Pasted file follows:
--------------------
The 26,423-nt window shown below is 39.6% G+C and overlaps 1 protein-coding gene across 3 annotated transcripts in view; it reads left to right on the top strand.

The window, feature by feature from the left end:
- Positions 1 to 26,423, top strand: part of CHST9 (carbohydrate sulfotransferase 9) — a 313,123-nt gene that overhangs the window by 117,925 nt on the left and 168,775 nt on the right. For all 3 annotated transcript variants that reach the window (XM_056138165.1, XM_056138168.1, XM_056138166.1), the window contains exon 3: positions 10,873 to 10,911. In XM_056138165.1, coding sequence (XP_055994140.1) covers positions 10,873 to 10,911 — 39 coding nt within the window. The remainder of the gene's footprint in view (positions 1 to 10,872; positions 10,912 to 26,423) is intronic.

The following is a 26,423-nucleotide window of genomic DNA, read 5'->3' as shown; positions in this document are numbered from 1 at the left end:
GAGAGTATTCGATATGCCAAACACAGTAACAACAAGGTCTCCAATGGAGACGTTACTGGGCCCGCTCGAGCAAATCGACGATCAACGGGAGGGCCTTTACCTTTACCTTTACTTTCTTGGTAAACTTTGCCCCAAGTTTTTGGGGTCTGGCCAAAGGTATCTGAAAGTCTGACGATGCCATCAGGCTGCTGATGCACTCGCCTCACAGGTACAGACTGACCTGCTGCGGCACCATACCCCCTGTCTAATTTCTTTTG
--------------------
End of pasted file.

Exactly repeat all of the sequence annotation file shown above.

The 26,423-nt window shown below is 39.6% G+C and overlaps 1 protein-coding gene across 3 annotated transcripts in view; it reads left to right on the top strand.

The window, feature by feature from the left end:
- Positions 1 to 26,423, top strand: part of CHST9 (carbohydrate sulfotransferase 9) — a 313,123-nt gene that overhangs the window by 117,925 nt on the left and 168,775 nt on the right. For all 3 annotated transcript variants that reach the window (XM_056138165.1, XM_056138168.1, XM_056138166.1), the window contains exon 3: positions 10,873 to 10,911. In XM_056138165.1, coding sequence (XP_055994140.1) covers positions 10,873 to 10,911 — 39 coding nt within the window. The remainder of the gene's footprint in view (positions 1 to 10,872; positions 10,912 to 26,423) is intronic.

The following is a 26,423-nucleotide window of genomic DNA, read 5'->3' as shown; positions in this document are numbered from 1 at the left end:
GAGAGTATTCGATATGCCAAACACAGTAACAACAAGGTCTCCAATGGAGACGTTACTGGGCCCGCTCGAGCAAATCGACGATCAACGGGAGGGCCTTTACCTTTACCTTTACTTTCTTGGTAAACTTTGCCCCAAGTTTTTGGGGTCTGGCCAAAGGTATCTGAAAGTCTGACGATGCCATCAGGCTGCTGATGCACTCGCCTCACAGGTACAGACTGACCTGCTGCGGCACCATACCCCCTGTCTAATTTCTTTTG